Patricia Apps

Person's affiliation

Patricia Apps is Professor of Public Economics, Faculty of Law, University of Sydney, Adjunct Professor, ANU and UTS, Fellow of the Academy of Social Sciences in Australia, and Research Fellow of the Institute of Labor Economics (IZA), Germany. Her research covers a wide range of areas in Public Economics. She has undertaken extensive analysis of the effects of tax policy on household labour supply, saving and fertility decisions, and has been a major contributor to the new literature on the economics of the household. Her publications have appeared in leading international journals including the American Economic Review and Journal of Political Economy. She is joint author of Public Economics and the Household (Cambridge University Press, 2009).

Recently added resources

Working paper

1 Aug 2016

In the 1980s the Australian Personal Income Tax was highly progressive and family payments were universal. The system ranked well in terms of gender equity and female labour supply incentives. During the Howard years the progressivity of the rate scale declined dramatically despite rising inequality...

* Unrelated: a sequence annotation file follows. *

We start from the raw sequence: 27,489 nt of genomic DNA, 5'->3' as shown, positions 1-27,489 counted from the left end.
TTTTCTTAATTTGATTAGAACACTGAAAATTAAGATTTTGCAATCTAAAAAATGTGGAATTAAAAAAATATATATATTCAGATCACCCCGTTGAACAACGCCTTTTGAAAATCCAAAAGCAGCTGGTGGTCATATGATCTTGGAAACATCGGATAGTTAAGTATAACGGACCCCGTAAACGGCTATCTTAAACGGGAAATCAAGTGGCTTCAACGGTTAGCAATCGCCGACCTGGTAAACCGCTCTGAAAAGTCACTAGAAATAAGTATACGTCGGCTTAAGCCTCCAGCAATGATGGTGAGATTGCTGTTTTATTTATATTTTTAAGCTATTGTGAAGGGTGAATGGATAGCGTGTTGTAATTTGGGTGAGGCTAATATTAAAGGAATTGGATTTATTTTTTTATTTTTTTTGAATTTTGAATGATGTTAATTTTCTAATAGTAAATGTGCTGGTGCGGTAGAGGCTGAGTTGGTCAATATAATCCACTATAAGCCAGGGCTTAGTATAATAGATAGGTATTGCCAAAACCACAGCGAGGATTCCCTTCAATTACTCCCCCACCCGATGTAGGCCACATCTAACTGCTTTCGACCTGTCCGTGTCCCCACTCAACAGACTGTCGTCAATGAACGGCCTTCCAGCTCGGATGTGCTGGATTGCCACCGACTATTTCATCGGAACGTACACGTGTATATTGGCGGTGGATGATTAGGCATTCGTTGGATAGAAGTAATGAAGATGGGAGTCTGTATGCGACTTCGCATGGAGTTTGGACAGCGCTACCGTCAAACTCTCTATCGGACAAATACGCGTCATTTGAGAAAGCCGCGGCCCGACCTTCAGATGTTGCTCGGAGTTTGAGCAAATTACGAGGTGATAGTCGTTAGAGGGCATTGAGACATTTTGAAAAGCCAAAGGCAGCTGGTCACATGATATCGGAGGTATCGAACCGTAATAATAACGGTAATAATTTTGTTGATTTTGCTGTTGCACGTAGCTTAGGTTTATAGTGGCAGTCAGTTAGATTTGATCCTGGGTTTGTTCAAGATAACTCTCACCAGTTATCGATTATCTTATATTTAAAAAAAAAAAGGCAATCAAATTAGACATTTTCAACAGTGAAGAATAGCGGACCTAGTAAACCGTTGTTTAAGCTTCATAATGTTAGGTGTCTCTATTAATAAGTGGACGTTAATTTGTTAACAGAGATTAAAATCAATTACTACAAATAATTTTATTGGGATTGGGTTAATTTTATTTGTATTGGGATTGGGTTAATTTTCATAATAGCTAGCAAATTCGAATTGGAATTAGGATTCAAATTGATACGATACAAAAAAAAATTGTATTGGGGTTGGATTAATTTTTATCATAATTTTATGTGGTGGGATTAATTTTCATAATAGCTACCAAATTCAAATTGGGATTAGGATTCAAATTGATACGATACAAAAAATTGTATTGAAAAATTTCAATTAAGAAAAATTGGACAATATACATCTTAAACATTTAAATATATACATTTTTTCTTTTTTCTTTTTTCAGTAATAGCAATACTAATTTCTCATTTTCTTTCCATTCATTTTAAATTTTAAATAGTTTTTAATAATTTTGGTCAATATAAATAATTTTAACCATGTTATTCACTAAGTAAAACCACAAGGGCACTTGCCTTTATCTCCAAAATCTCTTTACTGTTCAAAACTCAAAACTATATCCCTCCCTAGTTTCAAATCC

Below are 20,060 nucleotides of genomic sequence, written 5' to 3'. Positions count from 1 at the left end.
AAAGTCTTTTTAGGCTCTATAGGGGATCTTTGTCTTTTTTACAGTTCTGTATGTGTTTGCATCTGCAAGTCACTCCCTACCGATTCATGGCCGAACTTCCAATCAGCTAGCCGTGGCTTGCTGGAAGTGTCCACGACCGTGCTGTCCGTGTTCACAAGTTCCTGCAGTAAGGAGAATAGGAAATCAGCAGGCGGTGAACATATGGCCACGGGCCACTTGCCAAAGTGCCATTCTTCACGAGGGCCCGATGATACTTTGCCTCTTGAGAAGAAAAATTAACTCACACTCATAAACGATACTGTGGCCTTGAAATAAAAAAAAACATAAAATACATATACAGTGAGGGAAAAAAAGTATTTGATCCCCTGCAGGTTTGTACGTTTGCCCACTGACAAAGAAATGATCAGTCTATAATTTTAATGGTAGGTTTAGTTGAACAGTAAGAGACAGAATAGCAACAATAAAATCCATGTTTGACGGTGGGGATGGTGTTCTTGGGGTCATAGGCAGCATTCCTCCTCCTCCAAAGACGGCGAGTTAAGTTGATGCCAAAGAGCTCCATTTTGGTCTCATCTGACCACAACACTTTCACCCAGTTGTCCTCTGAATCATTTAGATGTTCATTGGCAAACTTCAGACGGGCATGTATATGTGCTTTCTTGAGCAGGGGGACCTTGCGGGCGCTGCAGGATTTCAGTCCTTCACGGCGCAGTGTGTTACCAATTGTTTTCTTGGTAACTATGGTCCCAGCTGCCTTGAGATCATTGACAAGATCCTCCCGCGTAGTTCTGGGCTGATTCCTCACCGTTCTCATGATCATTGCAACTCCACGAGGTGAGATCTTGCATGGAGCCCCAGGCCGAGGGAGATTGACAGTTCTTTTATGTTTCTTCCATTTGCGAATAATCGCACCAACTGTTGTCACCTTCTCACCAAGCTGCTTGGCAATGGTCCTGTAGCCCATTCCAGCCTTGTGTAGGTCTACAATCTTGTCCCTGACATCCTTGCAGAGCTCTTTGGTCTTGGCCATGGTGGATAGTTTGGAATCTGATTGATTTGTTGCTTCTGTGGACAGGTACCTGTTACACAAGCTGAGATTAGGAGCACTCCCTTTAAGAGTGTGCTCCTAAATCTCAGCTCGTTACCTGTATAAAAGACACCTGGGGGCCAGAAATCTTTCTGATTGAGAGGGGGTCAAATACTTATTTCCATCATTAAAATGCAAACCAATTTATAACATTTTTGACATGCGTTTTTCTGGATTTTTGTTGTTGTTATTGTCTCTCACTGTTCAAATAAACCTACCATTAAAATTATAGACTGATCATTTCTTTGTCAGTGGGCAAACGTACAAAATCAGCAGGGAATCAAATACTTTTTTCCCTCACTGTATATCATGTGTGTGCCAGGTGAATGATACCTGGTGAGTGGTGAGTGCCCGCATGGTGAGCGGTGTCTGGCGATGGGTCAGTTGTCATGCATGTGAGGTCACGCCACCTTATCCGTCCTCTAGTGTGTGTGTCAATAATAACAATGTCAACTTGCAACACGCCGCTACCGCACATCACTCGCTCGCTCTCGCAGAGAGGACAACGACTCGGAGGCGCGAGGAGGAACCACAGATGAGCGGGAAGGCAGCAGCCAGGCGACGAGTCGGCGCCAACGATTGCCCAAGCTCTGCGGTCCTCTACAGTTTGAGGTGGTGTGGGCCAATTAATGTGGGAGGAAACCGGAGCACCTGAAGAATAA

21 Aug 2010

While acknowledging the importance of fairness and the need to avoid creating disincentives in the design of tax reform, the Henry Review recommends a simplified Personal Income Tax and child payments withdrawn on a single family income test. This paper shows that the...


5 May 2009

The paper proposes a return to a progressive individual based income tax and universal family payments for dependent children, for reasons of both fairness and efficiency, and argues for the elimination of policy instruments that create complexity and serve only to reduce the transparency of...


5 Dec 2008

In recent years, the US, UK and Australia have lowered tax rates on high incomes and expanded tax credits and family transfer payments that are withdrawn on the joint income of a couple. These reforms result in significant changes in the structure of marginal and...


29 Sep 2007

Cross country comparisons of lifecycle labour supplies show that female hours of market work are significantly lower in Australia than in other comparable OECD countries, notably, the US, UK and Sweden. This paper argues that an explanation can be found in the rate structure of...

Items authored 13